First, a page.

5 Tips for Editing Your Blog Post

Editing an English language document

5 Tips for Self-Editing Your Blog Post

Here’s the thing. Most of what you read in magazines, newspapers, and novels involve more than one person. You have the author (that’s me for this piece), and then you have an editor. When I submit content to marketing companies, rarely does it reach it’s landing spot without passing the eyes of an editor. Their job is to cut away excess wordage from my submission for readability and precision.

However, when we maintain our own blogs, we are our own editors – well, most of us. I say this because I’ve read some published posts which could use more of a chainsaw than a scalpel. The point being is, if you’re not editing your work – you should start! Now let’s move on.

I took the liberty to write (and edit) some tips for self-editing your work. The primary goal of editing is to ensure your copy flows with consistency, is accurate, and adds value to the reader.

Editing Tip #1 – Get Away for Awhile

Well, that’s easy right. Just put your hands in the air and leave. Go to a movie or take a long drive. Do anything you want – but don’t work on your post. I leave my work alone for at least a day before final edit unless I’m under a deadline. Then I try to get away from it for a couple of hours. The reason, it’s easier to look at with detachment.

Some writers like to write from title to conclusion without peeking at the screen. Then they go back and clean it up. I like to write a subheader at a time, editing each section until I’m happy. Either way is fine. But when you finish with the project, put it down and move away. When you come back, you can look at it with fresh eyes and a different perspective. You’ll be ready to edit.

Editing Tip #2 – Be Critical

When you come back be brutally honest with your work. I hate going back on my published articles and see errors and ambiguity – especially when I can’t make changes. Read it through and make sure it flows well. Read it out loud to ensure it reads like everyday language and not a textbook.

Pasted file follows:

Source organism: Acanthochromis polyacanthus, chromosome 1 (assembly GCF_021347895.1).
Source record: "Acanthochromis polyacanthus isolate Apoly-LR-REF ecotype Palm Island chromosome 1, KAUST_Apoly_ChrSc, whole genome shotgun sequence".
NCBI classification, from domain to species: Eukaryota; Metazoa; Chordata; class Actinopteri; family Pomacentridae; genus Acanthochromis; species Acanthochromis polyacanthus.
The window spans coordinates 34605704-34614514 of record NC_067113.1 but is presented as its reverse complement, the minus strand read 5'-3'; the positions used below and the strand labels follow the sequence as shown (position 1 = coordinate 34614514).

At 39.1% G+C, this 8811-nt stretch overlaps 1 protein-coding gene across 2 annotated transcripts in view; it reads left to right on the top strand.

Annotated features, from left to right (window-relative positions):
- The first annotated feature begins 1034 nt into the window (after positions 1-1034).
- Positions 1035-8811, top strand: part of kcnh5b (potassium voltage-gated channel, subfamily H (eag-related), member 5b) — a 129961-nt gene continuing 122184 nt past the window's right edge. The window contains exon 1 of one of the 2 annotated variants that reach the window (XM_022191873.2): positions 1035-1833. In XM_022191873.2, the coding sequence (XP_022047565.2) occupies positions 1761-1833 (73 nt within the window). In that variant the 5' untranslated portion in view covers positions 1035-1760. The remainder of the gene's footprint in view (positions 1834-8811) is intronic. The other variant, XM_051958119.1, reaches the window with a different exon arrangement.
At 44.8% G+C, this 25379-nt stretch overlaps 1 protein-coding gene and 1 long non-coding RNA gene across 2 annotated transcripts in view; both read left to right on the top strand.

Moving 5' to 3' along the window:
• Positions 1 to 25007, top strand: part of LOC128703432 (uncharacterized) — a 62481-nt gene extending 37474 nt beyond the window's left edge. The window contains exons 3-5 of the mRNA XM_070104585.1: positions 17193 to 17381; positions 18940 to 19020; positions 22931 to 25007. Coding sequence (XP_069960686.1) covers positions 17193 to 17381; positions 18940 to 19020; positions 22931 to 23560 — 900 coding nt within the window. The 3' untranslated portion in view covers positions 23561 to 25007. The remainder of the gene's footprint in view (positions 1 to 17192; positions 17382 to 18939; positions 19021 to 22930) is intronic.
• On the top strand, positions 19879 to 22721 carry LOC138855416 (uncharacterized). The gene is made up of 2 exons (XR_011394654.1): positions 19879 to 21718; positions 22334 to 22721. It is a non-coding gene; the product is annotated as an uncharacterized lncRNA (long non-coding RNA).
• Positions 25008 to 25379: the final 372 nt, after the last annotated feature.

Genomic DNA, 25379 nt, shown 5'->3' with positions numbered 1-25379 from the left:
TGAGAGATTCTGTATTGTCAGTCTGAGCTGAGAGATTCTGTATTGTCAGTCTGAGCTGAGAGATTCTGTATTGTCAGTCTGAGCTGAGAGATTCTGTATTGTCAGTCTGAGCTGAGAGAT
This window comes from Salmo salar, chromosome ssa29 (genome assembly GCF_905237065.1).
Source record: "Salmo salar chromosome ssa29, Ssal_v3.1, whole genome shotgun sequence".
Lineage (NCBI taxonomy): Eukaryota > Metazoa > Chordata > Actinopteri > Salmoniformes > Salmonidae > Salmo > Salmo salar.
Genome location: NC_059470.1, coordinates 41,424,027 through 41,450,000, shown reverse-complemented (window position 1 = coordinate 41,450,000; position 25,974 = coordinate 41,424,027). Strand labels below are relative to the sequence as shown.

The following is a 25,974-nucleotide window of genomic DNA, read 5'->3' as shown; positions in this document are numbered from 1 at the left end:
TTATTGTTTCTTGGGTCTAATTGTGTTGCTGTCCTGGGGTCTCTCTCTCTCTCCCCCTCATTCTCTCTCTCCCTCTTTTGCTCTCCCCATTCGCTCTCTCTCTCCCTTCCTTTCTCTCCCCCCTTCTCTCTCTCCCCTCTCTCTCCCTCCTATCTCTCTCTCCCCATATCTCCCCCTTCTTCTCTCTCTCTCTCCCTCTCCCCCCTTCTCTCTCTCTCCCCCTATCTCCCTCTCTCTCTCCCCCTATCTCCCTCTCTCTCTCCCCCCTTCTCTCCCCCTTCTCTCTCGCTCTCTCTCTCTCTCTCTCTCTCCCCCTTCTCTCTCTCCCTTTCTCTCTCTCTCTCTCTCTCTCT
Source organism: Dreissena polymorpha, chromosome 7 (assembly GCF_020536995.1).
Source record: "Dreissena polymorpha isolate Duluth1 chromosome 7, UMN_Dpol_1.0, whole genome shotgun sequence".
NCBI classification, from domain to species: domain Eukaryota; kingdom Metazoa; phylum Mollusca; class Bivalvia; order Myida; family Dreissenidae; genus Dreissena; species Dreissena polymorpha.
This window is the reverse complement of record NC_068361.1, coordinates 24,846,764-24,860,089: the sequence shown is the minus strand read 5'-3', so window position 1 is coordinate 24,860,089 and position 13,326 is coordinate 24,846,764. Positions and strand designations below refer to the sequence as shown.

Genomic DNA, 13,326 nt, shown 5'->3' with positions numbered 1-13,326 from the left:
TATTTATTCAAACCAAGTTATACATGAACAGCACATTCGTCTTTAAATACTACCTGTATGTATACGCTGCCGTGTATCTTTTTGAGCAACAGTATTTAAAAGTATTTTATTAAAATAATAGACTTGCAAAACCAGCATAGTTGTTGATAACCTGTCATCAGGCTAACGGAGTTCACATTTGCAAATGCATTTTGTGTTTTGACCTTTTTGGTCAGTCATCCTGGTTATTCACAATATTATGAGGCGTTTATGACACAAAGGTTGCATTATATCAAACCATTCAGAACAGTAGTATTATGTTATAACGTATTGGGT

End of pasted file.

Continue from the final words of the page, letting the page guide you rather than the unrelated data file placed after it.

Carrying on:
If the writing struggles to make your point, it’s usually an easy fix with just a few adjustments necessary for clarity.

Correct grammar and punctuation. If you’re not sure of a rule, go online and find out. Don’t put your readers through a tough read. They won’t come back. Some writers, (including myself) use software for grammatical help. Grammarly and Hemmingway are the most popular.

Editing Tip #3 – Ensure Proper Flow

Read your post with empathy for your readers. Edit it for organization and meaning. Any article or blog post should have an introduction, a body, and a conclusion. This may sound basic but its also important. The intro should give the reader a good idea of what you want to present. The body, a natural progression of information and the conclusion, a brief summary. Make sure they are present even if they’re not labeled such.

Pay close attention to the introduction and the conclusion. The intro should invite the reader in and make them want to know more. Think of a restaurant with a great aroma lingering outside as you get out of the car. The ending is a reward for your reader staying with you. Try to end with a bang or tie into points made earlier to bring it all together. The end should summarize neatly and provide closure.

Replace long, confusing words with ones easy to understand. Shorten sentences which run too long by breaking them up. Make your copy easier to read and less muddled with irrelevant information.

Editing Tip #4 – Editing is More About Subtraction than Addition

When you edit, think more about eliminating unnecessary words and phrases, not about what you can add to the copy. Original drafts typically have more than enough information and wordage to make your point. By cutting away the unnecessary, the text becomes more explicit and concise.

Your draft is a piece of granite, and you’re the sculptor. As the editor, your job is to chip away at every piece which does not contribute to the theme of the post. When I edit correctly, I’ll take a 1000-word draft and reduce it to 750 with ease. And the completed text is cleaner and reads easy.

Editing Tip #5 – Check Your Voice

Although you should learn to write primarily in the active voice, it’s easy to revert to passive. The active voice promotes confidence in your writing. It is crisp and to the point. A practice I use to ensure I’m mostly in the active voice is to enter ‘ed’ in the Microsoft Word search tool. If I find any at the end of a verb, the sentence is in a passive voice and needs restructuring.

Examples of active and passive:


The picture was taken by the photographer.
Too much money is paid to her.
Dinner will be served at 6 o’clock.

When a sentence is in the passive voice, it can become dull and boring. The construction of each sentence has the subject acted upon. The content can easily become confusing and listless.


The photographer took the picture.
She is making too much money.
We’ll eat dinner at 6 o’clock. 

These sentences focus on the subject (in bold) performing the action. They are quick, direct and clear on who is doing what.

Put it to Use

Now is the time to test drive and see how it feels. Take a draft and see how much you can shorten it and keep it on point. And remember this – many writers spend more time editing their work than writing the draft. It takes your writing to a new level.


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